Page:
Federal agents arrested dozens of people–some of them well-known names in tech and business circles–in a nationwide scam to get their children in through the “side door” of some of the country’s leading universities. Details about the scam, and the 50 people accused in it, were unsealed in Boston on Tuesday.
The man at the center of the scandal, Rick Singer, took money from wealthy parents to bribe college entrance exam administrators and university coaches. He paid third parties to take college entrance exams on behalf of clients’ children.
Following is an FBI recording of Singer making his pitch to a parent:
“Okay, so, who we are…what we do is we help the wealthiest families in the U.S. get their kids into school…My families want a guarantee. So, if you said to me ‘here’s our grades, here’s our scores, here’s our ability, and we want to go to X school’ and you give me one or two schools, and then I’ll go after those schools and try to get a guarantee done.”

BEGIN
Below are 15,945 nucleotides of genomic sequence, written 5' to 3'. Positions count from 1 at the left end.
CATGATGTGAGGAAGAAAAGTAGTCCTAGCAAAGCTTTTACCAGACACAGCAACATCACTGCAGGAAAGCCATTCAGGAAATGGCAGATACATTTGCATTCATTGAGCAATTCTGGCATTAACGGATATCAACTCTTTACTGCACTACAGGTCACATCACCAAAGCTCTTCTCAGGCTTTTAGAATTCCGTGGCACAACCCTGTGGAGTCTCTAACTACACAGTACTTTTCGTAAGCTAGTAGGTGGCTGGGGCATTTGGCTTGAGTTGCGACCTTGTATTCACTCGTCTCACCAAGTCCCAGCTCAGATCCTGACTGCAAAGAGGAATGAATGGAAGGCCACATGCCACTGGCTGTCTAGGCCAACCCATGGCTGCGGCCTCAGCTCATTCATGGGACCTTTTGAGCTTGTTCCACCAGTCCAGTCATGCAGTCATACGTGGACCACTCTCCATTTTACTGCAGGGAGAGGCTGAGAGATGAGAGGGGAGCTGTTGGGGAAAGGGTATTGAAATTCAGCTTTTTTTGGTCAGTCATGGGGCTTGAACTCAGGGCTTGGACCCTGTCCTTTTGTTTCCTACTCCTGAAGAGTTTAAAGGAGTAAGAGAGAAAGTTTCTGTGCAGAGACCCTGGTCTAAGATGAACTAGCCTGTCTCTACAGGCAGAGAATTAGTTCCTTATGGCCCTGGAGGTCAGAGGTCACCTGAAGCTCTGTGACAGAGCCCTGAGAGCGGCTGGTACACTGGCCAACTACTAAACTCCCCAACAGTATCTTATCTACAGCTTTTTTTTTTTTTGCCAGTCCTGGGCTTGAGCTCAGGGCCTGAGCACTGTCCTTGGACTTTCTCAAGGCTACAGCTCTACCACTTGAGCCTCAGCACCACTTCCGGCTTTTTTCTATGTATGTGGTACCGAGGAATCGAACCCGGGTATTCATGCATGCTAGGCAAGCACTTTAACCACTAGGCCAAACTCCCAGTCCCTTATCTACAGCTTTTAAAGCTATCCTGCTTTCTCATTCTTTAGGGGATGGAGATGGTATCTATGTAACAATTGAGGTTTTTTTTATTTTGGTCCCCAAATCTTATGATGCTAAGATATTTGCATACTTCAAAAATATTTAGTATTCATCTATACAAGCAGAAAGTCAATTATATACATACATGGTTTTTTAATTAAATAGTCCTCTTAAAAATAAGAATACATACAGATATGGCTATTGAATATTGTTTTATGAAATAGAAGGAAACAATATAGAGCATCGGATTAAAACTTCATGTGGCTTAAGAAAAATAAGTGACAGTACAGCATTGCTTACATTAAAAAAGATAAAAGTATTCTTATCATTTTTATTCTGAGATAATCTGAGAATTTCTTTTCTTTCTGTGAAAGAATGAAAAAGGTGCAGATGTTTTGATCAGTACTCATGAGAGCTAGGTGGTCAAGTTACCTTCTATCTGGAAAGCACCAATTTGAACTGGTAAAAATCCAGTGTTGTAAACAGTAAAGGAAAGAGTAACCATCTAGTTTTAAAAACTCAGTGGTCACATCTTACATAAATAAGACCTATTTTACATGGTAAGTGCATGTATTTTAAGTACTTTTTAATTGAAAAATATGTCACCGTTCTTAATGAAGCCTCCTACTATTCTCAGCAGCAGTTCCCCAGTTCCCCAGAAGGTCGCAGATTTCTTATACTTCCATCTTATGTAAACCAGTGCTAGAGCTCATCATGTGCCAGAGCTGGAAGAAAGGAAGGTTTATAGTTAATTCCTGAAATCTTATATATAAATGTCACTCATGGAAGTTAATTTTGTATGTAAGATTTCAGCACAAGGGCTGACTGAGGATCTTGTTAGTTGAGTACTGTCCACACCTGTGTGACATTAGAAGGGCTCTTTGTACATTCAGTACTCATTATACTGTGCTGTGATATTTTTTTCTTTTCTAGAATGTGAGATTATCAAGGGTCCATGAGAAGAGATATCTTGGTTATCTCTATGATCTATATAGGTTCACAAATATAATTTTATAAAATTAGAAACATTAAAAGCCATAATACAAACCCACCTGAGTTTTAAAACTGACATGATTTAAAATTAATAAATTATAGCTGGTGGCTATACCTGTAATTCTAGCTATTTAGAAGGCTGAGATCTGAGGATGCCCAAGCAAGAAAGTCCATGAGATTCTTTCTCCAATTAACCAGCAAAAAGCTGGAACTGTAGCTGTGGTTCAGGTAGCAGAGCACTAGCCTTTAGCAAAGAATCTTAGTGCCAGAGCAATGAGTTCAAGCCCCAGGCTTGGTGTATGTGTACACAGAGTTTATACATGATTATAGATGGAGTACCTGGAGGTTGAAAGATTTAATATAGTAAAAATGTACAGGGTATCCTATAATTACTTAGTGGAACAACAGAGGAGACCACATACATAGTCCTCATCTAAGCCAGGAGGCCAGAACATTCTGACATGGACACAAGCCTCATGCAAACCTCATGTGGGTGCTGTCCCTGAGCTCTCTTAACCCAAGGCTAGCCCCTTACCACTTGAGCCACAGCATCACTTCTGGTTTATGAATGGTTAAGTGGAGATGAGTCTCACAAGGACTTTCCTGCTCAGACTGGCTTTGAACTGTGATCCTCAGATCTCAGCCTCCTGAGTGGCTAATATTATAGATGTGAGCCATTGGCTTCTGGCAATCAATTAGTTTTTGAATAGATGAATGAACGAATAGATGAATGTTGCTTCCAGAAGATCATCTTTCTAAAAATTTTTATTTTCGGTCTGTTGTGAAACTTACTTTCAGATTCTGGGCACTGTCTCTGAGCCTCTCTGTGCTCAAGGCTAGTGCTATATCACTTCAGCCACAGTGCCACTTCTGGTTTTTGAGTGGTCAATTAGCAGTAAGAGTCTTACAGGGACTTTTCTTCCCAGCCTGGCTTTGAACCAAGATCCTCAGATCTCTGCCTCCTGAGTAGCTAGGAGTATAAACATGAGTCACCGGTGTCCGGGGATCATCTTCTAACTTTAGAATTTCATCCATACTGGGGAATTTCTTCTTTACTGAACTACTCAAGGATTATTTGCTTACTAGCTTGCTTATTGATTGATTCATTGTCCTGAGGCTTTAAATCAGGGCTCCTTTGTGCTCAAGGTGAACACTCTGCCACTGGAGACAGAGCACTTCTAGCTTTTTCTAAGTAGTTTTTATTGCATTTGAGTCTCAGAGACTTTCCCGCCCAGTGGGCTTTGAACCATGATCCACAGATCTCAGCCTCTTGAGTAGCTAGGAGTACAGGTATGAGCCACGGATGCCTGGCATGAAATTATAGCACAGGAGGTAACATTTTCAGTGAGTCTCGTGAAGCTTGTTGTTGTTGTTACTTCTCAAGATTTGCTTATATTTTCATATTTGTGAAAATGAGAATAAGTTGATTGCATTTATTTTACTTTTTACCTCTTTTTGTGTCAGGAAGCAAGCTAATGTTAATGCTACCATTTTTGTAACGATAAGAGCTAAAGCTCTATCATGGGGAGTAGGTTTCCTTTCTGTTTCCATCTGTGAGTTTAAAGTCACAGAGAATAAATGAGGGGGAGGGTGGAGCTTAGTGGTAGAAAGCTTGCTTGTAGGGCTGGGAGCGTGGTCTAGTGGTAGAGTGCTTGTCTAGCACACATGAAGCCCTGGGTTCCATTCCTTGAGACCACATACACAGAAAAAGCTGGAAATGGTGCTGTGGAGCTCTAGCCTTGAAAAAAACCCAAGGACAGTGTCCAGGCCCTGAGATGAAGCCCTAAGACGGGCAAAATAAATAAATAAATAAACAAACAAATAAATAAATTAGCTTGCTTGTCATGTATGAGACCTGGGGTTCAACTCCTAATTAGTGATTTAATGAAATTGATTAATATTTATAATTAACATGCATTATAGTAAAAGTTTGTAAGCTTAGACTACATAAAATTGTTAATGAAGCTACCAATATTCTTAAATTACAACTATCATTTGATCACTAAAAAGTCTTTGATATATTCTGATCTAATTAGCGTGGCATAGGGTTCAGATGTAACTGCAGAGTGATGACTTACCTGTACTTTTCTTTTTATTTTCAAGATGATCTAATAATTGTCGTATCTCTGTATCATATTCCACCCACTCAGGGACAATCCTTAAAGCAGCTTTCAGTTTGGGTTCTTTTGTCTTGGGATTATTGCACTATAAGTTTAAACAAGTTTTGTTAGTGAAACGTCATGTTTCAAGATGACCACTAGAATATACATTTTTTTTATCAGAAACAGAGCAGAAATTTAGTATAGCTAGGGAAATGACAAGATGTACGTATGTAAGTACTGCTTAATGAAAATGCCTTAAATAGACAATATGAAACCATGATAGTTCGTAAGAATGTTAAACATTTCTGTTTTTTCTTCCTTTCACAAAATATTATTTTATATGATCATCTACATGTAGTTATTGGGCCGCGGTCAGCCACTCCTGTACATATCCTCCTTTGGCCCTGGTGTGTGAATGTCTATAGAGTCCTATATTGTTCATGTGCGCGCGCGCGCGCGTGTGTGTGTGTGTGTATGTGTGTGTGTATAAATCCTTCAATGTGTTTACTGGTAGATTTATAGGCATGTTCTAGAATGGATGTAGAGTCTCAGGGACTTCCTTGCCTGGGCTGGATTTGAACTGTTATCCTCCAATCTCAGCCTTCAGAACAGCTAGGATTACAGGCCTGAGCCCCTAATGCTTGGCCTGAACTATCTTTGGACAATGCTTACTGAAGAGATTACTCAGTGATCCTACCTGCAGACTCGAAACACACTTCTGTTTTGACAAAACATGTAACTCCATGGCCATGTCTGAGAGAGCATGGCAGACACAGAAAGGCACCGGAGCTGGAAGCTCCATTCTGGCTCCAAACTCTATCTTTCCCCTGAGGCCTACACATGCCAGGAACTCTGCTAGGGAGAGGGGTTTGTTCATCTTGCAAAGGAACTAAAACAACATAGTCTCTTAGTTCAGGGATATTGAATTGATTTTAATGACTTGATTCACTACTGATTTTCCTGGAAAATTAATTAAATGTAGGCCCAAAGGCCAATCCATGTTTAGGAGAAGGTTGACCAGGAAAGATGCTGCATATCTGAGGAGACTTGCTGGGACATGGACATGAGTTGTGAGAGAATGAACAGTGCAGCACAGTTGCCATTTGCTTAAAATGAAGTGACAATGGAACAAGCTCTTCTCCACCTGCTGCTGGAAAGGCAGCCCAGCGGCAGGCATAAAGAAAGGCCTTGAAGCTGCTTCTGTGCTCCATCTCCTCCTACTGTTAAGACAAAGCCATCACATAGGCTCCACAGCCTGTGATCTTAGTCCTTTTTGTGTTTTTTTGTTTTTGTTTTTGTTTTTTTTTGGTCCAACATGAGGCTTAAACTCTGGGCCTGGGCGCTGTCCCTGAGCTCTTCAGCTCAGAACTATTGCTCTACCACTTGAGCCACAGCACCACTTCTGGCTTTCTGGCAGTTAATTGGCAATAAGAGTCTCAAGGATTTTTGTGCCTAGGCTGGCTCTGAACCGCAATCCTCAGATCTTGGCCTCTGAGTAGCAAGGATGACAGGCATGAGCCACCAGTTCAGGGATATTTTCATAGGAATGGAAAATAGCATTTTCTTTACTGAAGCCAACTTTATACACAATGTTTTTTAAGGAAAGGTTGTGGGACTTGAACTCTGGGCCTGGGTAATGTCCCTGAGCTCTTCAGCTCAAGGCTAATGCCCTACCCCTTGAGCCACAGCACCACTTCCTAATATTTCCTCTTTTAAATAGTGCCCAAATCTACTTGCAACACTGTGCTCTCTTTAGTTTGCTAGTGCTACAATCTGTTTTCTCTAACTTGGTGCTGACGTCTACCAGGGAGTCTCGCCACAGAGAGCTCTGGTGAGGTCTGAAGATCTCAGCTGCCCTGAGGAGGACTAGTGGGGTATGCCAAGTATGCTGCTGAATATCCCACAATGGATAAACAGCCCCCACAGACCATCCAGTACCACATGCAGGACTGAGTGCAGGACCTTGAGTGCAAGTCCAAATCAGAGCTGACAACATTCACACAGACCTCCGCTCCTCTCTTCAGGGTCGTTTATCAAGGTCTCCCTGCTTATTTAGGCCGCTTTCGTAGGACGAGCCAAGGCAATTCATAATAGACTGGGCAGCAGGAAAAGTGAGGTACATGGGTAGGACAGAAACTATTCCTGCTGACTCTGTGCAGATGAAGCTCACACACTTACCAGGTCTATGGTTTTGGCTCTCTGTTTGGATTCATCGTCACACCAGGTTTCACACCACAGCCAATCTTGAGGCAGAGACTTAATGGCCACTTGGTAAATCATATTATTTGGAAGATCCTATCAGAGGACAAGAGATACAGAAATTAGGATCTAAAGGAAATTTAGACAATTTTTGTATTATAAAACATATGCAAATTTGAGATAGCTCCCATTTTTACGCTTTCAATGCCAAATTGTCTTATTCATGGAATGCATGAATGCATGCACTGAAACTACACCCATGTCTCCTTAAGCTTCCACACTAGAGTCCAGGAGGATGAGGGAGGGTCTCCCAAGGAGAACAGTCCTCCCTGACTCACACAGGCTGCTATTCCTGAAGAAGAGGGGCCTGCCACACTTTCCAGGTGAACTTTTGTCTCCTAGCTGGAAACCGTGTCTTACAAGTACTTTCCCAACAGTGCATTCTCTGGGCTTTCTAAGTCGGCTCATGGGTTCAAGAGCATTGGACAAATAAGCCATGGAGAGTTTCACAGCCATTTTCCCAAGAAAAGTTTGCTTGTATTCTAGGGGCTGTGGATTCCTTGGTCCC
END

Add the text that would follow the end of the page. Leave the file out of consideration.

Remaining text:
Among Singer’s clients, Hollywood actresses Felicity Huffman and Lori Loughlin have gotten most of the attention. But a variety of well-heeled people paid him big bucks to fix the college-acceptance process, including business executives. In tech circles the best-known of Singer’s customers is TPG Growth founder Bill McGlashan, who was an early investor in Uber and Airbnb. McGlashan has been a vocal proponent of “ethical” and socially-conscious investing. He’s accused of mailing pictures of his son–Photoshopped to look like a football kicker–to USC admissions in an effort get the applicant in via a sports scholarship. McGlashan was apparently taking direction from Singer. McGlashan also allegedly made a $250,000 donation to the school.
The correspondence between the two men is priceless:
“I’m gonna make him a kicker/punter and they’re gonna walk him through with football, and I’ll get a picture and figure out how to Photoshop,” Singer wrote to McGlashan in August 2018.
“He does have really strong legs,” McGlashan responded. “Maybe he’ll become a kicker. You never know.”
“Pretty funny,” McGlashan added later. “The way the world works these days is unbelievable.”
Jane Buckingham, chief executive of a Los Angeles boutique marketing firm Trendera, allegedly paid $50,000 for someone to take a college entrance exam for her son. Peter Jan Sartorio, president of the organic food maker Elena’s Food Specialties, is also among the accused, as are venture capitalists Bob Zangrillo of Dragon Global, Manuel Henriquez of Hercules Capital, and private equity investor John Wilson.
You can read the full list here.